Much has been made about the role social media has had on the uprisings across the Middle East and North Africa. Aided by sites like Facebook, Twitter, YouTube and blogs, activists organize mass demonstrations, release photos and video and report what is happening on the ground.
But in China, calls for similar protests through social media have fallen short. The reason? Well, the fact that China has one of the most sophisticated and comprehensive Internet censorship systems in the world can’t hurt. Indeed, many of the websites cited as aiding in the so-called ‘Jasmine Revolution’ in the Middle East and North Africa are blocked altogether by the Chinese government.
On May 4, news broke that China had created the State Internet Information Office, a body that will centralize the government’s control of the Internet and invariably lead to even more censorship.
But increased control of Internet content is only the beginning.
In recent months, China has seen the biggest crackdown on dissent in years. At least 100 human rights activists, including some of the most high-profile players in the movement, have been closely monitored, detained, arrested or simply disappeared because of their activism. Among them is Ai Weiwei, a figure that many human rights groups have long thought was untouchable due to his status as China’s most famous artist and one of the most influential figures in international contemporary art.
The government isn’t only interested in longtime dissidents, though. They’re also going after “a whole new generation of online activists.” For Amnesty International’s Asia-Pacific Deputy Director Catherine Baber, this crackdown signals “that the Chinese government is rattled by the example of people’s movements abroad using the Internet to fight for their freedoms.”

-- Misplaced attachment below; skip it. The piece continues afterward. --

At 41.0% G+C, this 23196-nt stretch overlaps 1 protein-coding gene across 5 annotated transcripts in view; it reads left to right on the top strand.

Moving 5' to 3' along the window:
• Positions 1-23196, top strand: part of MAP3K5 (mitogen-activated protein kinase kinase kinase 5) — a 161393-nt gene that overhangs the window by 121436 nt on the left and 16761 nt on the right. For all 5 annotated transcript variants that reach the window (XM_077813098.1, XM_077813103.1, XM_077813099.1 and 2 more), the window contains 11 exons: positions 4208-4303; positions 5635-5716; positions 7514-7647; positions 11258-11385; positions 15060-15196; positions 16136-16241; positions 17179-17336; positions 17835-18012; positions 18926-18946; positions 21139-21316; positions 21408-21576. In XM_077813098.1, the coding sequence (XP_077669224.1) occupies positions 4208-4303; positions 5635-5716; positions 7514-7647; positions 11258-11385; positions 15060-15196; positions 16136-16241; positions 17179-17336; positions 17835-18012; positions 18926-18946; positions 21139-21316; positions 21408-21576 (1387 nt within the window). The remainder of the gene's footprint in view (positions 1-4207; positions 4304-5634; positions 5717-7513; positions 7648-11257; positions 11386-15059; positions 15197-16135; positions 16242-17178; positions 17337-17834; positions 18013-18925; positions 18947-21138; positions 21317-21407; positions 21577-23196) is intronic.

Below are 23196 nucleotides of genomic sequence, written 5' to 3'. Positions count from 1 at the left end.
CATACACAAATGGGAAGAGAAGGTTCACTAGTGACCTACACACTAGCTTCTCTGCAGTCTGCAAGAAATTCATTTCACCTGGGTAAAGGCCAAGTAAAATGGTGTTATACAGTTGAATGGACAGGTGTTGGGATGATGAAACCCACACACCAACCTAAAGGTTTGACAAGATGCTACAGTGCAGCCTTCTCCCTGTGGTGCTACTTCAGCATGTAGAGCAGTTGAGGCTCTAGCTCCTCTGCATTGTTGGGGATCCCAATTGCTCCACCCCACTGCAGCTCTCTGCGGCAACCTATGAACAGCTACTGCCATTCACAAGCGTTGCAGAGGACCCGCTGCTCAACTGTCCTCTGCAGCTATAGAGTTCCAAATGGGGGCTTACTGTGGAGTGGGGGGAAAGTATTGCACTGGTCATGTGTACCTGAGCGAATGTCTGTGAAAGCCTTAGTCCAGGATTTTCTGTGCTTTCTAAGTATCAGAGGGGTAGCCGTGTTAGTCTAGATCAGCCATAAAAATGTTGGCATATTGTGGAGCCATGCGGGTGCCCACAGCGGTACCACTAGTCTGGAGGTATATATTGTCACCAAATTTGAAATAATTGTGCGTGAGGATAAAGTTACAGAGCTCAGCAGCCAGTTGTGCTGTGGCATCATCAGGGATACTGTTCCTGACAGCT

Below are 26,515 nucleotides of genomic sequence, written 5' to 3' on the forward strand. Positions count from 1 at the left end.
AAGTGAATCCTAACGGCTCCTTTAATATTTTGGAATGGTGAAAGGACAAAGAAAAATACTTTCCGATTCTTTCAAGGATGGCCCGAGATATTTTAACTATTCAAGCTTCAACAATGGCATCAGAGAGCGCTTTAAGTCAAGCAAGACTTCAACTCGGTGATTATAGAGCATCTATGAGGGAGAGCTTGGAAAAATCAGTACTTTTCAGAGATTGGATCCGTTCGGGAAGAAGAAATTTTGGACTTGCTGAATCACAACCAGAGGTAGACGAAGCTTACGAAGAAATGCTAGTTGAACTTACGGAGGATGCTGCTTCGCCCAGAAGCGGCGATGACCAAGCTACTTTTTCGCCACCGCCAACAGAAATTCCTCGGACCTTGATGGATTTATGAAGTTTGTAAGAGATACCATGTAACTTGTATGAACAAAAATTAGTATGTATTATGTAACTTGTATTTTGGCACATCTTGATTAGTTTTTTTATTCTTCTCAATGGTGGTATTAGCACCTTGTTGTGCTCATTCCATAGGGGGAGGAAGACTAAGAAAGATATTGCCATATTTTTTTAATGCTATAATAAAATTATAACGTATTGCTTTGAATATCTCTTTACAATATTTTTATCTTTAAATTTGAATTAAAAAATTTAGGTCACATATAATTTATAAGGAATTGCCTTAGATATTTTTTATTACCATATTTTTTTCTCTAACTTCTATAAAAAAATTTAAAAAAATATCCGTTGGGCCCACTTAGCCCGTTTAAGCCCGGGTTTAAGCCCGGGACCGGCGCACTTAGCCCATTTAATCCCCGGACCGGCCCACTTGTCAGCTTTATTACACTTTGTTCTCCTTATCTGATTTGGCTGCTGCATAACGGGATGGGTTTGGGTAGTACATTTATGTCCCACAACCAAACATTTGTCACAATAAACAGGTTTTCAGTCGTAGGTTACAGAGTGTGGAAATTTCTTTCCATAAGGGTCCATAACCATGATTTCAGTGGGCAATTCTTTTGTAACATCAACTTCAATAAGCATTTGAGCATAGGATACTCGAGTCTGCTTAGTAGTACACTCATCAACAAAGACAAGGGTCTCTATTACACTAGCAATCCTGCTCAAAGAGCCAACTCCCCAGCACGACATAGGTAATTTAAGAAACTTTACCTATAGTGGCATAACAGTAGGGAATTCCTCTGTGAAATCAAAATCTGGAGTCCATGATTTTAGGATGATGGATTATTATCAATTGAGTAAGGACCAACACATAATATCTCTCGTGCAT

On February 12, 2011, members of the Chinese politburo met to discuss the Jasmine Revolution, and ways to stop similar uprisings from happening in China. They emphasized Internet censorship. The officials called on the Propaganda Department to:
A few days later, on February 15, an anonymous Tweeter started to organize mass demonstrations in major Chinese cities. Chinese officials mobilized an online strategy quickly; the accompanying website was hacked and an army of government-enlisted web commentators discouraged participation in the protests. Offline, the Tweeter was questioned by police and around 100 activists were placed under house arrest. Ultimately, the protests were quashed by a heavy police presence.
On May 12, US Assistant Secretary of State for Human Rights Michael Posner detailed a $19 million project to break internet censorship barriers in countries like China. The project would “be redirecting information back in that governments have initially blocked.”
The announcement came after two days of meetings between the US and China. In the meeting, Chinese State Counselor Dai Bingguo downplayed the crackdown, saying that China has made made “enormous progress” on human rights issues.
But China did just centralize its censorship efforts and there are still a number of activists unaccounted for. Also, with the upcoming party leadership succession in late 2012, China has little reason to loosen its grip.
Regardless, it will be difficult for China to fully suppress dissent. After all, despite the best efforts of censorship technology and the thousands of Internet police patrolling the web, activism can still slip in through the cracks.
Indeed, the Internet “has become a forum for public activism that would be speedily suppressed, or widely ignored, if it occurred offline.”
If you’d like to take a stand against Internet censorship in China, sign the petition here.
Photo credit: IStockphoto
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